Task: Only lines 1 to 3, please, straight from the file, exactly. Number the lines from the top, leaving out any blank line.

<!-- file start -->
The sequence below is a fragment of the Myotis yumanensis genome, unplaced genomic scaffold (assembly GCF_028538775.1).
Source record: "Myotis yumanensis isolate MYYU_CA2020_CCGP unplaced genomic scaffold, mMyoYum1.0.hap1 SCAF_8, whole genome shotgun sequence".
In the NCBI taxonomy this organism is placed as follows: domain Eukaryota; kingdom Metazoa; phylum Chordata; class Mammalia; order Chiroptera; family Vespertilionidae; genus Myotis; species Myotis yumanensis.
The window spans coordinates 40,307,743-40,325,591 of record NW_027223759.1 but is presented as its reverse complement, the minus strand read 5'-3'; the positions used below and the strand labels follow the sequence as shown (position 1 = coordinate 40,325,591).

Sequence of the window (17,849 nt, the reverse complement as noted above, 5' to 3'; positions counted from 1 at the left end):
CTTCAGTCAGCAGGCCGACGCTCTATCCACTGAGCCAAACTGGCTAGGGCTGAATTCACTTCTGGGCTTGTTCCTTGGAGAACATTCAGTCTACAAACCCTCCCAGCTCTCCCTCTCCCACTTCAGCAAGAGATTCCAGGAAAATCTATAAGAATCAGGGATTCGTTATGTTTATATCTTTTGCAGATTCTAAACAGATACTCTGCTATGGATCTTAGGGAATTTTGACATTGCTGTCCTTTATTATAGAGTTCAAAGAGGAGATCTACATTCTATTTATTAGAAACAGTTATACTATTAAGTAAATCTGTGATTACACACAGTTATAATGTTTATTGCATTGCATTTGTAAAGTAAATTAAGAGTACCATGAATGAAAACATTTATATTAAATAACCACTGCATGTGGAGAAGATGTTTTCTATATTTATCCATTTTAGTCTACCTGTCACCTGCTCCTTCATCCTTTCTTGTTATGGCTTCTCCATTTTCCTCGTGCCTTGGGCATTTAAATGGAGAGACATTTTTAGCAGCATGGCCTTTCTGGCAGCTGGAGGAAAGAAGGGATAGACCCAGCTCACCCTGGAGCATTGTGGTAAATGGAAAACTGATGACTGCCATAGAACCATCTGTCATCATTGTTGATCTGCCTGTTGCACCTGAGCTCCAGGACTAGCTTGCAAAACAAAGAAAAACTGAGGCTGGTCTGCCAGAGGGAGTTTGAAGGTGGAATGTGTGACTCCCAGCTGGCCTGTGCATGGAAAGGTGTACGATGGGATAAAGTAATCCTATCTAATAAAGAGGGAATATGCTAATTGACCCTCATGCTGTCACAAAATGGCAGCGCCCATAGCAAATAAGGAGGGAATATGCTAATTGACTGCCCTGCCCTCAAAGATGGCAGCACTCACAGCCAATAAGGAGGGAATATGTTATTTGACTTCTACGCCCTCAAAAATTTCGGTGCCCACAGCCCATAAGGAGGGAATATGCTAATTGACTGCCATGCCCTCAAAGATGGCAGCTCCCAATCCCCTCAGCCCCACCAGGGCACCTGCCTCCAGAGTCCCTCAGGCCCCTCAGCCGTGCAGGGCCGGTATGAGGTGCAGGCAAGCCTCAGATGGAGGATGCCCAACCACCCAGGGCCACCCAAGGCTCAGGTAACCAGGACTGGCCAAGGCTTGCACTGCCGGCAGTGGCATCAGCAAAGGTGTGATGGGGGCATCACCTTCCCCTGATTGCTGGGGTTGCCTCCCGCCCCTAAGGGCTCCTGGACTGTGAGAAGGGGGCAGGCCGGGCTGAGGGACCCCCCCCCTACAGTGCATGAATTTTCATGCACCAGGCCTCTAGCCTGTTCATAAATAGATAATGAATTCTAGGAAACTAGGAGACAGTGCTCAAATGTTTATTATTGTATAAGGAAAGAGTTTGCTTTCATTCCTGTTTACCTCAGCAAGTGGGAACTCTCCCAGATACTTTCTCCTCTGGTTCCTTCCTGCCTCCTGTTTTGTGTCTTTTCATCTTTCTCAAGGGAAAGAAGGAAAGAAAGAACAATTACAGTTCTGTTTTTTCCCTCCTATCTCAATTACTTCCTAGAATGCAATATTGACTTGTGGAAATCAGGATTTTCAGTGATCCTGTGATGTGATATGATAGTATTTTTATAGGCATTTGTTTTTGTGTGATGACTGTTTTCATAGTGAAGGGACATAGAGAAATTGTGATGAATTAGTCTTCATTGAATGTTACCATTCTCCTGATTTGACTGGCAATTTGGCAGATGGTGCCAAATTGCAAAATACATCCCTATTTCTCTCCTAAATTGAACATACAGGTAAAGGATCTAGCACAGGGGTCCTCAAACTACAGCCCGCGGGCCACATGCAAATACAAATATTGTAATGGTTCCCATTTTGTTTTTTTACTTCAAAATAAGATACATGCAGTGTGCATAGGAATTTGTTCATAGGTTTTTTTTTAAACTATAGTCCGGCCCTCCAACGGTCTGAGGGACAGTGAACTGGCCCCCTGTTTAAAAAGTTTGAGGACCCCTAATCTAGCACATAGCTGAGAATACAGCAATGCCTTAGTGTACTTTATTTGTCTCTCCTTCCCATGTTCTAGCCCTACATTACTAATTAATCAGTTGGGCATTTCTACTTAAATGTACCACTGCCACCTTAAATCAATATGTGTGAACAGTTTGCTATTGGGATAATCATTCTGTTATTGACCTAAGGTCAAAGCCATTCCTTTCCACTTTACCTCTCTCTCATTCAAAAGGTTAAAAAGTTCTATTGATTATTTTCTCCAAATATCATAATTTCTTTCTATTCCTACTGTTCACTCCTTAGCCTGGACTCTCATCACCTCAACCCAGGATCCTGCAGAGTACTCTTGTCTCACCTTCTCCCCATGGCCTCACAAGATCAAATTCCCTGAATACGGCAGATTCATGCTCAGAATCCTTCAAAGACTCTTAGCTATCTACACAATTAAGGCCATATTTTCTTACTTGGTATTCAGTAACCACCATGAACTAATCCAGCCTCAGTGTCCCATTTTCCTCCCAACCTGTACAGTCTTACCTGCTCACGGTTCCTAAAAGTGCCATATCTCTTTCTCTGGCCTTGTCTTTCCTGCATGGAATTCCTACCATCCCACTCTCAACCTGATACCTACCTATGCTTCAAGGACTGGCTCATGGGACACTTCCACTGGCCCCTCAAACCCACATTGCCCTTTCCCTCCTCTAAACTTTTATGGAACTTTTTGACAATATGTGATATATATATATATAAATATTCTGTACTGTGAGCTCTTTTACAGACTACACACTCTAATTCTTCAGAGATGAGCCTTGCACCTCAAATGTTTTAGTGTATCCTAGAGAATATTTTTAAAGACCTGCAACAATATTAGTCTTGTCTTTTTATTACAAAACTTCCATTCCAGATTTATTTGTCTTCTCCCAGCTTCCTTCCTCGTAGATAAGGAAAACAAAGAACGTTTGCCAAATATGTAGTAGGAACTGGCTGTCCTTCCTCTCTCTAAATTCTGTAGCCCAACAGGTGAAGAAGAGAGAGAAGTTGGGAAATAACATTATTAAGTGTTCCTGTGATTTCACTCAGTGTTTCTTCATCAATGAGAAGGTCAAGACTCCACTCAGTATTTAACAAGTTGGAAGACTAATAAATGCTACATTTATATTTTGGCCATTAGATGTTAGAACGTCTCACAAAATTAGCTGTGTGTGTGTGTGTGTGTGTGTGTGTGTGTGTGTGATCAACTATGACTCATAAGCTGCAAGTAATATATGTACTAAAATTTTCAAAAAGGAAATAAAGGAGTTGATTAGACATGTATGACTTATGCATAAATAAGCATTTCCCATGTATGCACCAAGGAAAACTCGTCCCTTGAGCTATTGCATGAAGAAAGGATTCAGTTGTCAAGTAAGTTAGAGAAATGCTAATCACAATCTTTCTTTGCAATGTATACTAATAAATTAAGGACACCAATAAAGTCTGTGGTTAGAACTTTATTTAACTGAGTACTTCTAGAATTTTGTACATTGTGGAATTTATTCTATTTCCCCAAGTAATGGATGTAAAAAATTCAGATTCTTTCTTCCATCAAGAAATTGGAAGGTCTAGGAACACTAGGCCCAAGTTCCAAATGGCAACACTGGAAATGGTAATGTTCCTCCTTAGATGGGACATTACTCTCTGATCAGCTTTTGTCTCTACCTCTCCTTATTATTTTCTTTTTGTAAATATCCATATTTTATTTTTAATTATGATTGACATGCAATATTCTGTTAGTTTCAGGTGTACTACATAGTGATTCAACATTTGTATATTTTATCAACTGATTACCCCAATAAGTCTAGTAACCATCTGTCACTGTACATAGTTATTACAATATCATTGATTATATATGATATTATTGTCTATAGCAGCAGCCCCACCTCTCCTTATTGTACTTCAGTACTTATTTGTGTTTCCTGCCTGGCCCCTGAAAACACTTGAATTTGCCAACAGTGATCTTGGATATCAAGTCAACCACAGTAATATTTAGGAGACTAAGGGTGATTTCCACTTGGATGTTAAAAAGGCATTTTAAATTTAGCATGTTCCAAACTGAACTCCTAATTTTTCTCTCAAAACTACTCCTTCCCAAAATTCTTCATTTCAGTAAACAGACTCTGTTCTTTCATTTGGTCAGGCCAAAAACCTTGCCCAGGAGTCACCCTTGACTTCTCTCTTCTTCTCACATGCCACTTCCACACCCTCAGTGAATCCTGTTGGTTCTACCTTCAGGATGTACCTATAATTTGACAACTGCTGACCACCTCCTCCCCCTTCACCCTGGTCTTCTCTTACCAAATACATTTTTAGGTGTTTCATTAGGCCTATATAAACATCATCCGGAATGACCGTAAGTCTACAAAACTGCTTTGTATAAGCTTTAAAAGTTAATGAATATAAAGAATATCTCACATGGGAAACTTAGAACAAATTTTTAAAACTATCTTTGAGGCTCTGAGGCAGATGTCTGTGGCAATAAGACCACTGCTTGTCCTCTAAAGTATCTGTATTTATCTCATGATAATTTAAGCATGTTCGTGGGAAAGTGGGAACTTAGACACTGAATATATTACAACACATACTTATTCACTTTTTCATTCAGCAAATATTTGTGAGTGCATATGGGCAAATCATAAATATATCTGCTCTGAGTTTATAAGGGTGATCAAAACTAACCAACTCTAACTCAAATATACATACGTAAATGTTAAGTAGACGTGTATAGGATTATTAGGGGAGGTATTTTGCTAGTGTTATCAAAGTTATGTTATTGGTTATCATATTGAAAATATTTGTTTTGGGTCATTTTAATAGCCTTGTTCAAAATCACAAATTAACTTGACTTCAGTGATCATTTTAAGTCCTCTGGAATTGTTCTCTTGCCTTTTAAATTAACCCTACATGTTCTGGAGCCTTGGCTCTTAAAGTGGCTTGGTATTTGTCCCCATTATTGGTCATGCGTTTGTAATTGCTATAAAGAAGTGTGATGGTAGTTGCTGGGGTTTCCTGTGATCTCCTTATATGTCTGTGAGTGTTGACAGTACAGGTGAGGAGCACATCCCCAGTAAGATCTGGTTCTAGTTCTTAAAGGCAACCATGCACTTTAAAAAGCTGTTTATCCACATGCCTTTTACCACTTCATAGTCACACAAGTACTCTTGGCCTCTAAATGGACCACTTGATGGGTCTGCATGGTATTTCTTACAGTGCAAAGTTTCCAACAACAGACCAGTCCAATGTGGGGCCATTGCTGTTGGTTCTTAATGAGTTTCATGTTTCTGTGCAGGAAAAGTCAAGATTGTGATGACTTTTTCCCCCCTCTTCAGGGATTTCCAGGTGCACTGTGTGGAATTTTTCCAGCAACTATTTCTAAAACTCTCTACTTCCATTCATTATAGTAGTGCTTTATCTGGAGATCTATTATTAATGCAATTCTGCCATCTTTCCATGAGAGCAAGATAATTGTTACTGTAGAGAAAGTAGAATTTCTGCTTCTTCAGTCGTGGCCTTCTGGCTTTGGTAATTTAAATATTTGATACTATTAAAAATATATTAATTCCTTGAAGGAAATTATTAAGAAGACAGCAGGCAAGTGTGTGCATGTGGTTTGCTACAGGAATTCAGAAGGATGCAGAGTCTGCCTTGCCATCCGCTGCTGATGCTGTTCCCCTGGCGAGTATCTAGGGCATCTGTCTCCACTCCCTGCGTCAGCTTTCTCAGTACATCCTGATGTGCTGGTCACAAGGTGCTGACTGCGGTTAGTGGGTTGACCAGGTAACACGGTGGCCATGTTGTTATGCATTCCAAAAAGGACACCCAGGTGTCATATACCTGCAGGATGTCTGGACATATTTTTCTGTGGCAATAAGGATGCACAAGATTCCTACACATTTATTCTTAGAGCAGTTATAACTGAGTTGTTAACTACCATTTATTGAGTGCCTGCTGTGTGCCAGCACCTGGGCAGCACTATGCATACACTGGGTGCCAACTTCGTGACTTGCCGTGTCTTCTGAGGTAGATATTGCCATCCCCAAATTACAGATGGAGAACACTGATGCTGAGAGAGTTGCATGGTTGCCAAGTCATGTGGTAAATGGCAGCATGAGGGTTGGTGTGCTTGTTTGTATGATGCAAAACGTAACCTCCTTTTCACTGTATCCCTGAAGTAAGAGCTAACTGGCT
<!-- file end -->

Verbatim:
The sequence below is a fragment of the Myotis yumanensis genome, unplaced genomic scaffold (assembly GCF_028538775.1).
Source record: "Myotis yumanensis isolate MYYU_CA2020_CCGP unplaced genomic scaffold, mMyoYum1.0.hap1 SCAF_8, whole genome shotgun sequence".
In the NCBI taxonomy this organism is placed as follows: domain Eukaryota; kingdom Metazoa; phylum Chordata; class Mammalia; order Chiroptera; family Vespertilionidae; genus Myotis; species Myotis yumanensis.